A proposal in the works would allow hotels in Eilat to hire up to 1,500 workers from neighboring Jordan, amid a shortage of hospitality employees in Israel’s southernmost city.
- Eilat Hotels Fire Their Foreign Workers - Without Compensation
- Cabinet Approves 1,500 Jordanian Workers for Israeli Resort City Eilat
Tourism Minister Uzi Landau and Interior Minister Gideon Sa’ar intend to hand the proposal to the cabinet on Sunday.
The current wording states that the Jordanians would be day workers who return to Jordan after each workday. They would be employed in cleaning, room service and washing dishes in Eilat hotels.
Prior agreements between the Israeli and Jordanian governments allow for the employment of 300 Jordanian day workers in the Eilat region.
The proposal comes as hoteliers in the resort town have declared that the sector is at the verge of collapse due to a shortage of employees. “The manpower crisis in Eilat is growing as summer approaches, and the fall Jewish holidays may cause Eilat’s hotels to collapse entirely, along with the city’s tourism industry as a whole,” wrote Eilat hotel Association head Haim Salimi to Landau.
The shortage in manpower is a result of the dismissal of thousands of foreign workers, who had been illegally employed in Eilat for years with the full knowledge and tacit agreement of the authorities. But, in the framework of mass deportations and detention of foreign workers, it was decided to eliminate this phenomenon of illegal employment by the end of March.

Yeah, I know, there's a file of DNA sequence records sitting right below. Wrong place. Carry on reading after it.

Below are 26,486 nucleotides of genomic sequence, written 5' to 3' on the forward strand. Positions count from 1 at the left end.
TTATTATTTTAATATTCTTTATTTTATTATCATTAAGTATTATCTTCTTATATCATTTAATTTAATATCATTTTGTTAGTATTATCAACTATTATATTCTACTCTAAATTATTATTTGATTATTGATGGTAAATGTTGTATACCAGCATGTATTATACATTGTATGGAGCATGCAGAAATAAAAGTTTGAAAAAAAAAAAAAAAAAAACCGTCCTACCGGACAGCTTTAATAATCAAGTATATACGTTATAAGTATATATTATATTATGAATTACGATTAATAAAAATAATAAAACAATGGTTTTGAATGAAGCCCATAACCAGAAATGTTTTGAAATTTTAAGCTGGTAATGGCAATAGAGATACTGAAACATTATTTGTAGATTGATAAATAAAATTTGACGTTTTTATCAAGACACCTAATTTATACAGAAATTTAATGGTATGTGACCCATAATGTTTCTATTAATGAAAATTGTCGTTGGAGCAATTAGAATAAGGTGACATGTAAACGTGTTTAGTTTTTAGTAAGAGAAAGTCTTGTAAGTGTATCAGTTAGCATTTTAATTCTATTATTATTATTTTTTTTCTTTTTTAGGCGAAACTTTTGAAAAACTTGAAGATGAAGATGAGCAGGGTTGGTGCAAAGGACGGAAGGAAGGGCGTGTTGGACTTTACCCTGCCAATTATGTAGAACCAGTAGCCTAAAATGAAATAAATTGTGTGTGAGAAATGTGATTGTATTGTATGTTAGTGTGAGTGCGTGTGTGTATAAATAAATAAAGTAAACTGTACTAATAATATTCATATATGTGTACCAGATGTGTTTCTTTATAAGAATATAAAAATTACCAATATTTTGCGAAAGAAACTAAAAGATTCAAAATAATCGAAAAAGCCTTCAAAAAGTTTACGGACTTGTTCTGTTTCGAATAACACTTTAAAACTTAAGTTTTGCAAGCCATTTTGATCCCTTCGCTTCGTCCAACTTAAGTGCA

The Economy Ministry stated in response to Salimi’s letter that it did not object to employing Jordanians, with two qualifications – that permits be issued for only 500 Jordanians, and not 2,000 as the hotels were requesting, and that their employment be limited to Eilat, and not other areas such as the Dead Sea, where it noted that efforts to hire workers were in advanced stages.
It also stated that it did not support replacing African migrant workers with other foreign workers, but rather would prefer to see their jobs taken by Israelis. Therefore, the ministry intends to work on a plan that would enable higher salaries for Israelis in these fields, similar to an agreement struck with contractors regarding construction workers.
Some 7,000 to 9,000 Eilat residents work at the city’s hotels, and an estimated 90% of the city’s workforce works in tourism.
Israel’s hotels currently lack some 4,000 employees. The main shortages are in Eilat and the Dead Sea region.
On Wednesday, the Tourism Ministry and the Economy Ministry told hotels that the Economy Ministry’s Investment Center could help them finance salaries of ultra-Orthodox, Arab and single-parent employees by an average of 27.5%.